The men and women on the wall
When I arrived at Grace United Methodist Church in Natchez, my first appointment out of seminary, I couldn't avoid my predecessors.
Outside of the pastor's study was a wall covered with photographs of every pastor who had served the church since its founding. Identical frames with identical matting only varied in the engraved names, dates of service, and photographs within. Every time I walked by, I felt that they were staring at me. I felt like their eyes followed me no matter where I stood or walked.
It was creepy, but gratitude for my own office outweighed the trepidation of the wall of fame. With time, their photos became helpful in establishing timelines in the church. The men and woman who at first intimidated me soon became a valuable resource for learning the congregation.
There is no question which name I heard the most: Bernard Walton, who served 1974–1984. I looked at his photo so much that the dates are as engraved in my memory as they were on that frame. "Brother Walton" served longer than any other pastor at Grace, and the stories I heard were of a beloved, kind pastor devoted to his flock. One day in the hallway, an elderly congregant pointed to one photo after another and told me stories. I expected her to pause and smile at Brother Walton, but instead she pointed to the photo of the pastor who immediately preceded him: James Conner. Quiet, with tears in her eyes, she eventually said, "He was good. He was very good."
It was the first time since I arrived that anyone had specifically named James Conner. Even though he served the church for five years, I felt like he was lost in Brother Walton's ten-year shadow. The woman's short, emotional comment let me know that Conner was not a shadow but rather a light in his own way.
I did not learn the story of the light that James Conner was until years after I'd left Natchez. In 1963, he was one of 28 white Methodist ministers in Mississippi to sign the "Born of Conviction" statement, a declaration against racial discrimination and segregation. Of those 28 ministers, eight chose to stay and serve in Mississippi in the years that followed. James Conner was one of the eight.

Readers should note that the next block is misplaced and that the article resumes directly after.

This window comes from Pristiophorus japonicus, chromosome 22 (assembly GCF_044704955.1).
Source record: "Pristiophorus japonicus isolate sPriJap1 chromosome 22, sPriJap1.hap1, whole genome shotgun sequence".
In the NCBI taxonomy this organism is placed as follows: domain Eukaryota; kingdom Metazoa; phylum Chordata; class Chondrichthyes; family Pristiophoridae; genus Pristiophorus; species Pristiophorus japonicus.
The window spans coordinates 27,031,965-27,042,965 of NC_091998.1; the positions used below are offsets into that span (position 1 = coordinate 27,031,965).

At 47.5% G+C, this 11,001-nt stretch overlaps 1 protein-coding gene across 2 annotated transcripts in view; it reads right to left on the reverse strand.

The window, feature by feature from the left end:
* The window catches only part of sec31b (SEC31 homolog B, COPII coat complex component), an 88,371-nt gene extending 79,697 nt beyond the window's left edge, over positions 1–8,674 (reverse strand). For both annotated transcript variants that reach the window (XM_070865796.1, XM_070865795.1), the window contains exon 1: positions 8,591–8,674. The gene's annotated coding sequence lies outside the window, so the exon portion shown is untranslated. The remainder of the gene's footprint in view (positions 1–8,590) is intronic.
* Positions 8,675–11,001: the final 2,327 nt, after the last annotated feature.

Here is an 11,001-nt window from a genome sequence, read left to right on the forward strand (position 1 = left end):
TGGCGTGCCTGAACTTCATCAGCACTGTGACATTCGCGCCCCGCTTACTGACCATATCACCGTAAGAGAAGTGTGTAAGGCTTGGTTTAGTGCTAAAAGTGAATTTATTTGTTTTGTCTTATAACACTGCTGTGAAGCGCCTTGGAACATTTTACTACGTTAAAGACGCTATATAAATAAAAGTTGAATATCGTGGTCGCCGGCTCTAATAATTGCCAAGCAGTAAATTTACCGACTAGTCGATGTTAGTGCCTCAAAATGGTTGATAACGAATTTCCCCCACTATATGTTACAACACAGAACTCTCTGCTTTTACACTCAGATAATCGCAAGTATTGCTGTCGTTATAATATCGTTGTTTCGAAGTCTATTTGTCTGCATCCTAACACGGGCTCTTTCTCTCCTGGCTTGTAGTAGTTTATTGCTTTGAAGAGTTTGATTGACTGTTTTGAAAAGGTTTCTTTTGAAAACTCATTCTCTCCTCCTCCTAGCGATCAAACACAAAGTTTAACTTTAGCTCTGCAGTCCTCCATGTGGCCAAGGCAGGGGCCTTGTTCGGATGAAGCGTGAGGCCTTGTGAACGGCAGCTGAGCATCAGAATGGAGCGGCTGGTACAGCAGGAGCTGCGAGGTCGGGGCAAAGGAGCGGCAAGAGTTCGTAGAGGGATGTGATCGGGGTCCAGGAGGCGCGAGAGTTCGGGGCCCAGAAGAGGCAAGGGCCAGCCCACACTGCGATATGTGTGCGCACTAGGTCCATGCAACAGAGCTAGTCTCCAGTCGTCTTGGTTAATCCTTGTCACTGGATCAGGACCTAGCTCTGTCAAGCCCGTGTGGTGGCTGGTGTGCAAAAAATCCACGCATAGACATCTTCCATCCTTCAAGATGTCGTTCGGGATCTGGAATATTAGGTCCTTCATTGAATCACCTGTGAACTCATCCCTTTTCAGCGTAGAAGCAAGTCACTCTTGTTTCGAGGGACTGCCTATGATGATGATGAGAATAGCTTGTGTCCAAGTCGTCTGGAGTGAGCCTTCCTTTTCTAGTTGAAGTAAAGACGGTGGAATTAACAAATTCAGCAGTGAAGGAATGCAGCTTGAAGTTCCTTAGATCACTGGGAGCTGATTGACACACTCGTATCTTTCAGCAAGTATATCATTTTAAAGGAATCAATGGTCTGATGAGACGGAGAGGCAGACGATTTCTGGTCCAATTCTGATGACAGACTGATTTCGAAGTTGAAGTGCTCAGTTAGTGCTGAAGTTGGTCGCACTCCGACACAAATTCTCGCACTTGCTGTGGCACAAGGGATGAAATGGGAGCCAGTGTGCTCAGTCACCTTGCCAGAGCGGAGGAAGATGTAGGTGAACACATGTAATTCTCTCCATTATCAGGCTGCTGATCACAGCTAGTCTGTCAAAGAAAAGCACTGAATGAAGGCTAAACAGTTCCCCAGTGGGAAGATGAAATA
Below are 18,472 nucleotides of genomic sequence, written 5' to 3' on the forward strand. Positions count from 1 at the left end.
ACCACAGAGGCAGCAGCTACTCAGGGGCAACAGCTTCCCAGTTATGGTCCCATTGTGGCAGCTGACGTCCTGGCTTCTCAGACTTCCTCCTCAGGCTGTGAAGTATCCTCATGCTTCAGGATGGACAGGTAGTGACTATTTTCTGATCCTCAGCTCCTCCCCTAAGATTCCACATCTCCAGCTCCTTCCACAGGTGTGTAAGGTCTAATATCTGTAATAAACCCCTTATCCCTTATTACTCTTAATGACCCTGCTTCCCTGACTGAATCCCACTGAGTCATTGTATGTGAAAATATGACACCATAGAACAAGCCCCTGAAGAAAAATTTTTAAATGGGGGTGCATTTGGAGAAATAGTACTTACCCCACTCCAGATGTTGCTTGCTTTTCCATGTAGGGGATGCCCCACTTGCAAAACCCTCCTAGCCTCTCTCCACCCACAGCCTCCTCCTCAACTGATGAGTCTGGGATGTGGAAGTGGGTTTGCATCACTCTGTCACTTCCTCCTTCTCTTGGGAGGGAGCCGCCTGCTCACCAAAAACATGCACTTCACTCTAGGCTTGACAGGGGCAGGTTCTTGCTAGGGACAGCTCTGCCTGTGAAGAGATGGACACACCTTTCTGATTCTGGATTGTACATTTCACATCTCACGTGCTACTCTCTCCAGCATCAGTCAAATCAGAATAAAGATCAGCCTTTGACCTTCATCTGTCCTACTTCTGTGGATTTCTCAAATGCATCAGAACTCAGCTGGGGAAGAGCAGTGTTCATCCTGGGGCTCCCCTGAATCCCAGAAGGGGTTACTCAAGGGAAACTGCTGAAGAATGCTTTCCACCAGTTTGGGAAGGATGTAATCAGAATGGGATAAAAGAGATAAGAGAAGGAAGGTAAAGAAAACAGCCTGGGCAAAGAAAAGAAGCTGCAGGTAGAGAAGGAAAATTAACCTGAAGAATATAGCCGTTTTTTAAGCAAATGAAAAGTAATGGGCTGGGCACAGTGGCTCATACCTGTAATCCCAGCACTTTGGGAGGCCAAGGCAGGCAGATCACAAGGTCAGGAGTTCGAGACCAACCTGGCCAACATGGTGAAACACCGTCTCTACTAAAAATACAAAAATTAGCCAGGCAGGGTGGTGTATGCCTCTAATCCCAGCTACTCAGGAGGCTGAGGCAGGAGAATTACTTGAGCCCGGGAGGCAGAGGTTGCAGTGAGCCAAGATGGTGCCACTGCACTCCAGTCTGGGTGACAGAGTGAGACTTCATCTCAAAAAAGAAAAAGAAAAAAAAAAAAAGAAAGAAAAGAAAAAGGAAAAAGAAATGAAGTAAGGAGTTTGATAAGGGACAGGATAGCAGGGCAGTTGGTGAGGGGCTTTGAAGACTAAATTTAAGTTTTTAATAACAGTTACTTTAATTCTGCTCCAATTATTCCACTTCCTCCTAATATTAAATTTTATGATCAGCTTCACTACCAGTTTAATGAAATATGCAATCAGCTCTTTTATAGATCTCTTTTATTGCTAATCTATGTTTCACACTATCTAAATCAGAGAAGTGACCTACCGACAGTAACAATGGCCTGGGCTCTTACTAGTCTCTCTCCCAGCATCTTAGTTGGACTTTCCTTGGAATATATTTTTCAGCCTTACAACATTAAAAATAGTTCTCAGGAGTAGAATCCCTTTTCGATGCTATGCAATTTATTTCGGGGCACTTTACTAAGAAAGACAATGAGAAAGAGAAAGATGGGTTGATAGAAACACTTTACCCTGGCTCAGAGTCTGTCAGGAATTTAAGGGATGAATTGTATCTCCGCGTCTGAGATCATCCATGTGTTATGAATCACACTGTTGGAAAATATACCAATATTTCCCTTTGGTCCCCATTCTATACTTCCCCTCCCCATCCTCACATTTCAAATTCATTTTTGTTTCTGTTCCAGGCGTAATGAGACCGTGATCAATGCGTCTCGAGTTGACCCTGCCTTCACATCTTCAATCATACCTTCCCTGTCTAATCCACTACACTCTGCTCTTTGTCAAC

In his brilliant, carefully-researched book, Born of Conviction: White Methodists and Mississippi's Closed Society, Joseph T. Reiff offers a history of the statement, the stories of those who signed and supported it, and a picture of the turbulent context where it emerged. All of the signers faced anger and fear for the stand they took, and Conner was not immune to those negative reactions. Even though he looked into opportunities to leave the state, he felt that God had called him to stay in Mississippi, even if it would be more difficult. Six years after signing the statement, he and his family moved to Natchez to serve Grace Church. His photo went on the wall. And he left behind a legacy that was "good ... very good."
It is important to remember with thanksgiving not only who the men and women on the wall are but also what they did to "share the gospel." For five years, little did I know that one set of eyes staring at me from the wall belonged to someone who saw what was unjust, named it, and kept on walking in love. Little did I know that everyday I walked into the church building, I was following such "good, very good" footprints.
Little do we know all the stories of sacrifice that have preceded us in the church. Let's not be afraid of those who have gone before us. Let's learn their stories. Let's tell their stories. Let's live the story that unites us: we, as all God's children, must be born of conviction.
Originally posted at Duckworth's blog